• Tap into the power of probiotics. Research supports that taking a well-balanced probiotic offers UTI-prone women two big health advantages: for starters, probiotics have a system-wide immune-boosting effect, which means your body stands better prepared to respond to any potential infection. Next, when you take an oral probiotic, the friendly organisms it contains make their away around the body, displacing pathogenic strains not just in the gut, but in the colon, vagina and urethra as well, forming both a physical and biochemical barrier against them.
In addition to looking at their system-wide benefits, researchers are carefully studying which specific probiotic organisms are most effective at protecting the health of the urogenital tract. Women prone to urinary candidiasis or vaginal candidiasis, for example, may benefit most from choosing one with a robust yeast component, like our Super Biotic. When looking for a probiotic to treat bacterial UTIs, some research has pinpointed Lactobacillus rhamnosus GR-1 and Lactobacillus fermentum RC as helpful, so you may want to try a product listing these strains on the label.

You may also want to consider jumpstarting healthy lactobacilli colonies in this region of your anatomy. Some studies indicate that inserting a probiotic gelcap containing lactobacilli directly into the vagina each night for a few nights in a row can help reestablish or maintain normal flora. Alternatively, some women insert a tampon dipped in fresh, plain live-culture yogurt into the vagina for an hour or so, twice daily for several days in a row. Consult with a qualified naturopath or functional medicine practitioner for more specifics.
  • Consider herbal support. Consult with an herbalist for options used in prevention and early intervention of UTIs. For example, the berry mentioned above commonly referred to as uva ursi (bearberry) was used prior to the invention of penicillin and other antibiotics and remains an option. Virographis is another proprietary product used to boost the body’s immune system; however, it’s only available through healthcare practitioners’ offices. Virographis contains extracts of the herbs Andrographis, licorice root, and Isatis tinctoria. Acupuncture and Traditional Chinese Medicine herbal formulations are also worth considering with the help of a certified practitioner.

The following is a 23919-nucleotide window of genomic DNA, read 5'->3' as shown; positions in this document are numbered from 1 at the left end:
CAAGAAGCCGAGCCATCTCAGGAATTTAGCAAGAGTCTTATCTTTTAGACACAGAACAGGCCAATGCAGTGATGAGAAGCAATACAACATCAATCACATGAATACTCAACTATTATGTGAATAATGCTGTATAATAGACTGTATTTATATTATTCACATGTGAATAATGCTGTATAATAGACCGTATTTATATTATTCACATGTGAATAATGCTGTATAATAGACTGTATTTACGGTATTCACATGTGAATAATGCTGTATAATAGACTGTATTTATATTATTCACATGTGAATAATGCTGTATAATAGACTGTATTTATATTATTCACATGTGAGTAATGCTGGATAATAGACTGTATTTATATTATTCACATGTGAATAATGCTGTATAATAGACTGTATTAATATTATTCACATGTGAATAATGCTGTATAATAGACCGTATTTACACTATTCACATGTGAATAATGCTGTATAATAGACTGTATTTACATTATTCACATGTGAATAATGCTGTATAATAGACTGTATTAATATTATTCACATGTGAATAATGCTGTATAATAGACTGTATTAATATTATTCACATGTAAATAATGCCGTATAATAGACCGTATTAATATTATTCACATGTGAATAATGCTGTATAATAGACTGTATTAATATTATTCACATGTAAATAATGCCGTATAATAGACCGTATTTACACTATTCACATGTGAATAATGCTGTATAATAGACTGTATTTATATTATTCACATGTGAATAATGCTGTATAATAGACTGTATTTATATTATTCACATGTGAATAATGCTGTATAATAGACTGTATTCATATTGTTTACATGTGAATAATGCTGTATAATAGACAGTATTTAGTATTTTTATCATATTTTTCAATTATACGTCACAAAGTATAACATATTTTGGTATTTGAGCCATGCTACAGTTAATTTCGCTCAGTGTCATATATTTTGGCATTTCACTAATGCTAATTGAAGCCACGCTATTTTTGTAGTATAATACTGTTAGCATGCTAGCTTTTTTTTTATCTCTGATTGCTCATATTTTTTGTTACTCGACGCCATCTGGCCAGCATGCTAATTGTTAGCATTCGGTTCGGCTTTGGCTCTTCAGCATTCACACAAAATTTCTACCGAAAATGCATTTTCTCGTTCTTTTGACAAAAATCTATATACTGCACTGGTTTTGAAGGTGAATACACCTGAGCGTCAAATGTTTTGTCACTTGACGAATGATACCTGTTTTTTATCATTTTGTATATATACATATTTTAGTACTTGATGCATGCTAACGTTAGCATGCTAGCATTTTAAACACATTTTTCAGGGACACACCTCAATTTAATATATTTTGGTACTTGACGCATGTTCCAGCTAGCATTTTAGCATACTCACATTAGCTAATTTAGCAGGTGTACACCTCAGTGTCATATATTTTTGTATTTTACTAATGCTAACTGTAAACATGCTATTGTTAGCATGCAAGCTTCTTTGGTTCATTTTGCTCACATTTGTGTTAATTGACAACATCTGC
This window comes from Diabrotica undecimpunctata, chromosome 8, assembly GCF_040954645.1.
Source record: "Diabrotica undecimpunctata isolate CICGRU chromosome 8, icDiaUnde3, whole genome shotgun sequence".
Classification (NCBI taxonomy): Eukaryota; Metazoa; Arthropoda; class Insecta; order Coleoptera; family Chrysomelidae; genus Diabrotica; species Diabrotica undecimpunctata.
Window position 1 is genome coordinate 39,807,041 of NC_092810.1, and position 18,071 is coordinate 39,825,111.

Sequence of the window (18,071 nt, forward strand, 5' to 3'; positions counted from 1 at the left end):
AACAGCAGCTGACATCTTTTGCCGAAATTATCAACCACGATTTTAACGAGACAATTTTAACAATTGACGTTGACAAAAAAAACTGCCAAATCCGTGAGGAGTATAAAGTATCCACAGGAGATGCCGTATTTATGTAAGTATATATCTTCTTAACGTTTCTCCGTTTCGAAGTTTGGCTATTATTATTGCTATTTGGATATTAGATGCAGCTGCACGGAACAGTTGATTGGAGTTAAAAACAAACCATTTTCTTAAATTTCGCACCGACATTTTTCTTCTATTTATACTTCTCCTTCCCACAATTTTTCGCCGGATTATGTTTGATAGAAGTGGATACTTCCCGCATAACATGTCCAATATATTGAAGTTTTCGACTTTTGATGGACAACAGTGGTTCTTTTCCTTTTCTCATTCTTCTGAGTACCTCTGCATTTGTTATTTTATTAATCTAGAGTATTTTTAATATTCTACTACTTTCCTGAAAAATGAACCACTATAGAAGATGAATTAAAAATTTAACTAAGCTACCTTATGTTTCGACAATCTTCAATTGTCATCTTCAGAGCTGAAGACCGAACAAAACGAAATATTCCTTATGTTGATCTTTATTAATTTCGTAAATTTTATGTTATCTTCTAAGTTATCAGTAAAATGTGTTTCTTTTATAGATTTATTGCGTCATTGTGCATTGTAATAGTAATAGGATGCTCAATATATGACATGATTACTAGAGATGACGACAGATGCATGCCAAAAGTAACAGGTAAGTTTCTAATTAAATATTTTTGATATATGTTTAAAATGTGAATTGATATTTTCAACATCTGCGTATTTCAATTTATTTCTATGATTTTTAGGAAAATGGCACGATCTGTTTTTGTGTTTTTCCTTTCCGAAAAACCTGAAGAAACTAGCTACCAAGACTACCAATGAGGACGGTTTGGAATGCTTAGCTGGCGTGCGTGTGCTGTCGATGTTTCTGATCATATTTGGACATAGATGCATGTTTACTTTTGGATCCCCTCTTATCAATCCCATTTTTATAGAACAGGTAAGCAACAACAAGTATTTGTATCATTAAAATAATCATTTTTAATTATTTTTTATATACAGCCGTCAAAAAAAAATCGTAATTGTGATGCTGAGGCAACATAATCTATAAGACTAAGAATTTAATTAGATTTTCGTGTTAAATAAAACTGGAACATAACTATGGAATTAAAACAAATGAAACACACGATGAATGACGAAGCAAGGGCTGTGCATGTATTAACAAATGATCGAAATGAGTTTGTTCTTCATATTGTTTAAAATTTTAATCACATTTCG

• Last but not least, ask for help if you have prolapse or incontinence issues. Don’t just cut back on fluids to address bladder dysfunction and difficulties with control of your urine. This can lead to infection. Ask around for a referral to the best urogynecologist in your area. An experienced urogynecologist can help identify the causes of your urinary symptoms, and will let you know if you are a candidate for bladder support repair (using a TVT, or transvaginal tape sling), pelvic physical therapy (PPT), or bladder retraining with biofeedback.

You don’t have to suffer with UTIs!

Urinary tract infections can severely impact our lives, and there is no reason for us to go on suffering. We at Women's Health Network feel that educating ourselves about our bodies and taking the steps to care for them physically and emotionally will always lead to greater health and happiness.

Take time to understand the causes of your urinary tract infections and ways to prevent them. Consider boosting your immune system’s defenses — this way you’re likely to experience greater immunity from infections of all kinds, not just UTIs. You will be surprised at the difference you can make!

References